Diabetes comes with an onslaught of potential complications, and high among those are eye problems. Some studies indicate that cataracts are three to four times more prevalent in patients with diabetes who are under the age of 65. In patients over 65, cataracts are twice as prevalent, according to a study published in the National Center for Biotechnology Information. To protect your eye health, be sure to review what can make you more susceptible to diabetic eye diseases, the signs, and available treatment options.
The link between diabetes and cataracts
Cataracts are a clouding of the normally clear lens of the eye, and they can begin to develop in your 40s and 50s. Cataracts develop slowly and painlessly over time—in fact, in the early stages, symptoms may be so mild that you don’t even realize your vision is changing. But as a person ages, cataracts grow to the point where they can get in the way of living an active, independent life.
The main reason individuals with diabetes are more likely to develop cataracts is their inability to control their glucose levels. Sugar in the blood, also known as blood glucose, is an important source of energy for cells. Having too much glucose in the blood, though, can damage small blood vessels that deliver oxygen-rich blood and remove harmful toxins. Damage to the small blood vessels in the eyes can cause a number of eye problems, the most prominent being the development of cataracts.
Other vision problems related to diabetes
In addition to cataracts, there are a number of eye conditions associated with diabetes, known collectively as diabetic eye disease. These diseases include diabetic retinopathy, diabetic macular edema, and glaucoma.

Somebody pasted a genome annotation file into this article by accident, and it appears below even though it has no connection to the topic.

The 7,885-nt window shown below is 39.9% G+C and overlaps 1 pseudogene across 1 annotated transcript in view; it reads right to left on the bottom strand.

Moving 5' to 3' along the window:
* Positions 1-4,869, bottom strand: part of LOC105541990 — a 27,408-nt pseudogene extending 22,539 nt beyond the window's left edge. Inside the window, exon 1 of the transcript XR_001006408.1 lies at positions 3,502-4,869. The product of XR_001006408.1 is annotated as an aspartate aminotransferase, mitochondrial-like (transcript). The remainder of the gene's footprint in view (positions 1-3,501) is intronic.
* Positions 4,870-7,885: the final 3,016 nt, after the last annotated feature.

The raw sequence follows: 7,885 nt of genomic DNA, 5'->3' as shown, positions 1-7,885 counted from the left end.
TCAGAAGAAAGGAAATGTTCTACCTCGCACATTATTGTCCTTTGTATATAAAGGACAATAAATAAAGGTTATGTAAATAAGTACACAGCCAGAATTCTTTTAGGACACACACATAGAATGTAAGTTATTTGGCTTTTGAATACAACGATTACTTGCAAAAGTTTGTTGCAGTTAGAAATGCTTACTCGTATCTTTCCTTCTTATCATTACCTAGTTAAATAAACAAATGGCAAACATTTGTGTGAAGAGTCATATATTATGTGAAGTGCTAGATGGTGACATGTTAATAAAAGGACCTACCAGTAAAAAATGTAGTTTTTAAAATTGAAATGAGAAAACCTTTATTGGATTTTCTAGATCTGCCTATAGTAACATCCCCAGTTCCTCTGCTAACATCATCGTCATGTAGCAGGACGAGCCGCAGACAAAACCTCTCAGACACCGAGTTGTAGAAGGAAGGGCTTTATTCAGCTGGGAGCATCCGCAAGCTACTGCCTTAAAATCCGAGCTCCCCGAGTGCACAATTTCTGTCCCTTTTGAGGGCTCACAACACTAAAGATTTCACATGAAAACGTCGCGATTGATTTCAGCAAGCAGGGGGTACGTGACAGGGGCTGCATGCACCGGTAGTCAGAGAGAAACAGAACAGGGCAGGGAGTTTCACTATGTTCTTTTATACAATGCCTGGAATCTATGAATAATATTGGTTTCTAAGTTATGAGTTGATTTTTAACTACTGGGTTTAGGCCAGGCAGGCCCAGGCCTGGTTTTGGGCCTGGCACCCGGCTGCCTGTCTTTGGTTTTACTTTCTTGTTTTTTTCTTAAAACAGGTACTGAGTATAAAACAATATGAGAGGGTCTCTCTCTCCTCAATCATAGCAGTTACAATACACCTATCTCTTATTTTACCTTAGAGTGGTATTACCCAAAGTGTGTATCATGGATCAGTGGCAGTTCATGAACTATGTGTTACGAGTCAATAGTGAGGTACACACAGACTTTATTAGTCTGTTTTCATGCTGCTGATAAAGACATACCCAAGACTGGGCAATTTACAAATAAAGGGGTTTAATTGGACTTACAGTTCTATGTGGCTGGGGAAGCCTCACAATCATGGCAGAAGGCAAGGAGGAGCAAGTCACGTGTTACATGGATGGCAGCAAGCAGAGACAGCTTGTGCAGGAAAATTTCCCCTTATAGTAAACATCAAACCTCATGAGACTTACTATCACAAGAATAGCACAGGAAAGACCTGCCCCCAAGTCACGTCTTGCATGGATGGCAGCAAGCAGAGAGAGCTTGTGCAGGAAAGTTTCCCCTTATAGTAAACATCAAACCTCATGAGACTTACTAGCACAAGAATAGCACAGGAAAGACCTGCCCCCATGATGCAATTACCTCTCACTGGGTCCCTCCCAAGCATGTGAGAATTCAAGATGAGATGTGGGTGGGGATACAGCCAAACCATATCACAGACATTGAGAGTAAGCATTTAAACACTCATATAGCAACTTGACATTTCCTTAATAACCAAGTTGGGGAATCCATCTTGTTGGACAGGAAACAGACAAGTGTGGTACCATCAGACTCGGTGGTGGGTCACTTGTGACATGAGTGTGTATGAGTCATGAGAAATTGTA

Diabetic retinopathy affects the blood vessels in the light-sensitive tissue lining the back of the eye, known as the retina. Chronically high blood sugar damages the blood vessels in the retina, which causes the blood vessels to leak fluid or blood, distorting your vision. Diabetic macular edema (DME) is a consequence of diabetic retinopathy. DME occurs when the part of the retina responsible for sharp central vision, known as the macula, swells. Among other things, you rely on your macula to read, recognize faces, and drive. About half of all people with diabetic retinopathy will develop DME.
Diabetes also nearly doubles your risk of glaucoma, a degenerative eye condition that can steal your sight before you develop noticeable symptoms. That’s why early detection and screening are key for all diabetes-related vision conditions. Issues that are caught early can be treated more easily, leading to better outcomes for your vision.
Symptoms and treatment for diabetic eye disease
Most diabetic eye diseases present a few symptoms in their early stages. Some people may experience “floating” spots, caused by bleeding from abnormal blood vessels in the retina, but these spots often clear on their own. One of the best ways to determine if diabetes is affecting your vision is to visit your eye doctor. An eye care professional can evaluate the health of your eyes and provide treatment, which may include eye drops, injections, or surgery.
Tips to prevent diabetic eye disease
The good news is that with proper treatment and lifestyle changes, many people with diabetes are able to prevent or delay the onset of vision symptoms. The most important thing you can do is to schedule appointments for annual dilated eye exams. That way, any potential issues are caught at the very first sign. It’s also helpful to maintain your blood sugar levels as close to normal as possible. Carefully manage your blood glucose, blood pressure, and cholesterol. Finally, call your doctor immediately if you experience any symptoms that may indicate an emergency, including holes or black spots in your vision and flashes of light.
If you have diabetes and are concerned about your eye health, don’t wait any longer. Talk to your doctor to schedule a screening. In light of the COVID-19 pandemic, many offices are now offering virtual appointments as well, so you can receive the eye care you need, wherever you are.
Dr. McGregor N. Lott, M.D., is a Ponte Vedra resident and ophthalmologist at Florida Eye Specialists. For more information on Dr. Lott or to schedule a virtual appointment, visit FloridaEyeSpecialists.com.